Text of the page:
I could not come to any definite conclusion – this dish does not seem to be clearly Sicilian or Montuan. All cuisines have cultural origins, but the cooking methods and flavours have altered and evolved throughout history to become what they are today.

Here is my version of Puddastri ca pipirata.

INGREDIENTS
chicken fillets, skinless or with skin. I use organic and depending on how large they are, estimate 1 per person.
The following recipe is sufficient for 6 people.

For the poaching liquid:
chicken stock, sufficient to cover the fillets (made beforehand)
celery, 2 stalks left whole
carrots, 3 young, scraped and left whole
onion,1 sliced into thick slices
spices, 5 whole cloves, 1 cinnamon stick, 6 pepper corns
bay leaves, 3
parsley, 4 sprigs
rosemary, 1sprig

For the marinade:
extra virgin olive oil, 1 cup
spices, 1/2  teaspoon of each, ground cloves and cinnamon (I used whole cloves once and watched my friends picking them out from their mouths – not a good feel),
bay leaves, 3- 4 (fresh leaves look great as well as doing their job)
chilly flakes or black pepper, to taste (I use plentyt)
sugar, a small teaspoon
salt, to taste
red wine vinegar 1/3 cup
lemon, the juice of 1, and the peel , peeled with a potato peeler and kept in strips so it can easily be removed.

For the salad:
celery, 2 of the tender stalks sliced thinly, and some of the light green leaves, chopped
cooked chicken and carrots
spring onions, 3 chopped or cut lengthwise into thin , short pieces
pine nuts, 3/4 cup
seedless muscatels (or raisins or currants), 3/4 cup previously soaked in a little wine or marsala

PROCESSES
Prepare this dish at least the day before you serve it – this allows the flavours in the marinade to achieve the required results.(I have learned through experience that this dish tastes even better if left to marinade for at least 24 hours).
Use a wide, shallow sauce pan which allows the fillets to be placed in a single layer (if possible). If the chicken is in a double layer, ensure that during the poaching process you swap the ones on top with the ones in the bottom layer to allow even cooking.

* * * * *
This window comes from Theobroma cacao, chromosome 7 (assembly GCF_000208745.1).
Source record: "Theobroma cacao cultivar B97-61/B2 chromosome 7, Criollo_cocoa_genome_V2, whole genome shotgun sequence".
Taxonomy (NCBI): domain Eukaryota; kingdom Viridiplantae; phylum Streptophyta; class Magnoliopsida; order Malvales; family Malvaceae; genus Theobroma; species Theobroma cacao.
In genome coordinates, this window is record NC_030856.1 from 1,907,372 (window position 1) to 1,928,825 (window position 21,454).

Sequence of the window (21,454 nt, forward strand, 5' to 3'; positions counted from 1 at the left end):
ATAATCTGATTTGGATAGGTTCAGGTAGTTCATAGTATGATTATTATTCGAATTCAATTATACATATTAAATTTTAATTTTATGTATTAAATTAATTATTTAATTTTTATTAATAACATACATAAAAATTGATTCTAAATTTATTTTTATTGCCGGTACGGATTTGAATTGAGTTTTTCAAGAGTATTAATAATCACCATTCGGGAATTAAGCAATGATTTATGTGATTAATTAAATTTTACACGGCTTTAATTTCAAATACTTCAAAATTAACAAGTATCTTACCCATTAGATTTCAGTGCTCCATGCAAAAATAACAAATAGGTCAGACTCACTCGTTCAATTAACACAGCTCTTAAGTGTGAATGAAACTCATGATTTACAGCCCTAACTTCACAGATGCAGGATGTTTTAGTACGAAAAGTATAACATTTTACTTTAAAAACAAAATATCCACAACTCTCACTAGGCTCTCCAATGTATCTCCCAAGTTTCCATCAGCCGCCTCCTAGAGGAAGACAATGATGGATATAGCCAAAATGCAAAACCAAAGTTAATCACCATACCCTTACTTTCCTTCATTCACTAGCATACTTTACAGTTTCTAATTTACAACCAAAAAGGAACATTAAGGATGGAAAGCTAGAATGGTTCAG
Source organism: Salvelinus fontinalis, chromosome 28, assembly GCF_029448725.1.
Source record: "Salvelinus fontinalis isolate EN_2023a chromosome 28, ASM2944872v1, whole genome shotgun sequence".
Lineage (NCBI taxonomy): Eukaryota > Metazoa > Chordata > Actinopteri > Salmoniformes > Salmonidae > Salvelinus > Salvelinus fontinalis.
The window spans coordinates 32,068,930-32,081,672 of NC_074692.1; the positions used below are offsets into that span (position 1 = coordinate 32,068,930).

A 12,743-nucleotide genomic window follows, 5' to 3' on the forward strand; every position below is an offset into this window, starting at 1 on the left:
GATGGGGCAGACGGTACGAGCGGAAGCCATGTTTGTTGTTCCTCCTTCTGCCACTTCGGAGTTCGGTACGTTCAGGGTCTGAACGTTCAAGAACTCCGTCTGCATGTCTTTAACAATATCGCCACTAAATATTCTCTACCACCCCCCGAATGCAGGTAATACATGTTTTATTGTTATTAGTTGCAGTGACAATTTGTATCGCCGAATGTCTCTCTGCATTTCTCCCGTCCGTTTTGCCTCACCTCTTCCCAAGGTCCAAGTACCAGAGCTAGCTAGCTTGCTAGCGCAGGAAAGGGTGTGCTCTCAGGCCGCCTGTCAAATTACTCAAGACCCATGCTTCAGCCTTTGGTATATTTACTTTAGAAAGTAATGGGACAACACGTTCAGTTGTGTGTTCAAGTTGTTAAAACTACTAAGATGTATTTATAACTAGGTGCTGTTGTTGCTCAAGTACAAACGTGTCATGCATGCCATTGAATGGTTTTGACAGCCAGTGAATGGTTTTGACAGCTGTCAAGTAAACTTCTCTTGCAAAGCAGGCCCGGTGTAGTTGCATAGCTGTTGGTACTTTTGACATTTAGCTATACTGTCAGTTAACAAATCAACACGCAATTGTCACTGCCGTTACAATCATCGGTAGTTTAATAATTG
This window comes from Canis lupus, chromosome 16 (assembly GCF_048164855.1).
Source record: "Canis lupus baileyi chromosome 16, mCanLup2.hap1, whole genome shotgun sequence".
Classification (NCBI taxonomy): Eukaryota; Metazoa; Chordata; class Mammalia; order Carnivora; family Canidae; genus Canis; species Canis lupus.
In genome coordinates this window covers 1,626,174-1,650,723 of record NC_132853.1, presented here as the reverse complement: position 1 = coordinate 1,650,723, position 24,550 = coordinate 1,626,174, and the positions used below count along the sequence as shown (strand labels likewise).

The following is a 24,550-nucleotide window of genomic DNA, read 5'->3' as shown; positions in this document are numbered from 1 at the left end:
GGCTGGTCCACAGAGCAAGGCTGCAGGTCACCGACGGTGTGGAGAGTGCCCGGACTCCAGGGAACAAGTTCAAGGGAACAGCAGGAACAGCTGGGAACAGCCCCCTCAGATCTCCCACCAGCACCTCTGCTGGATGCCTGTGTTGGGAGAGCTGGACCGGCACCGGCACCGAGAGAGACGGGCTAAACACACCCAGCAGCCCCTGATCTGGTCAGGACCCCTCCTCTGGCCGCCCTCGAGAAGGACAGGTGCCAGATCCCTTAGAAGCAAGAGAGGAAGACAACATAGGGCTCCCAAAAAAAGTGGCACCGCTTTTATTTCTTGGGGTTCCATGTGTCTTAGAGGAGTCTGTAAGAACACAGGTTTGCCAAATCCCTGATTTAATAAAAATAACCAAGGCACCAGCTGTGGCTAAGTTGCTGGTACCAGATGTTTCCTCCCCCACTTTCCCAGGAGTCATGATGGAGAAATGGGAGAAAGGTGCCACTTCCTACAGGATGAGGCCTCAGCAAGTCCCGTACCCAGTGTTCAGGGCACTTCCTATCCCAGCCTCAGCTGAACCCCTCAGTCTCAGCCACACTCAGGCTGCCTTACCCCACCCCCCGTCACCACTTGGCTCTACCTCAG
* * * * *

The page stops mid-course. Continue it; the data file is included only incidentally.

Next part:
Prepare the poaching liquid – I really like to make this strongly flavoured.
Use sufficient chicken stock to cover the chicken fillets. (I usually have some stock in the fridge or stored in the freezer made with chicken with bones, carrot, onion and celery stick, a little salt, boiled and then reduced – see BRODO earlier post).
Strain the stock through a colander, empty it into the saucepan and to the stock, add the ingredients in for the poaching liquid listed above.
Bring the stock with added flavourings to the boil.
Place the fillets gently into this poaching liquid – it should just cover the fillets. Adding the meat to the hot stock will seal the meat and preserve the flavou. Adding the meat to the cold liquid will enrich the taste of the broth. Because the meat is the focus, add the chicken to the hot liquid.
Cover with a lid and bring slowly to the boil again on medium heat. Leave the chicken to poach gently for about 7 minutes (I do not like to overcook them – they need to be white in colour and when pricked with a fork still have some resistance).
Remove the pan from the heat and leave the chicken in the poaching liquid till cool – the chicken will keep on cooking in the poaching liquid and be kept moist till you are ready to marinade it.
Marinade: Mix all of the ingredients together in a container.
To assemble the salad:
I like to use a deep glass bowl to see the chicken and salad ingredients in layers.
Take out chicken fillets and cut each fillet into thick slices.
Strain the poaching liquid, discard the solids but keep the carrots – these can be sliced into batons and added to the salad.
Place the chicken fillets and carrots in layers and cover with a little marinade and other ingredients as you go. The lemon peel and bay leaves can be at the bottom of the dish and between the layers. Sprinkle pine nuts and drained dried muscatels, the spring onions, celery and carrots between the layers.
Top the whole dish with some of the cooled poaching liquid until all the chicken is covered (this will keep it moist and a good colour) and leave to pickle in the fridge. Shake the dish occasionally to amalgamate the flavours. Remove it from the fridge about an hour prior to serving.

Presentation
Prior to presenting the dish you may like to drain off some of the liquid to make it more manageable. Ensure that each person receives some of the other solids as well as the chicken and serve some of the liquid separately if you wish.

It is at this stage that on numerous occasions I have taken more liberties with dish by:
•    adding one or more extra ingredients to the dressing: 1-2 chopped anchovies , 1 tablespoon of pomegranate molasses instead of the sugar (molasses is definitely not Sicilian)
•   scattering pomegranate seeds on top of the salad.

Save any left over liquid to use as a stock to flavour braised rabbit, chicken, pork and venison dishes.

A bit of trivia:
I read recently that pomegranate juice has anti-inflammatory compounds, cancer-killing isoflavones and antioxidant properties. Italians call it melograna, melograno granato, pomo granato, or pomo punico. The generic term, punica, was the Roman name for Carthage, and the best pomegranates came to Italy from Carthage.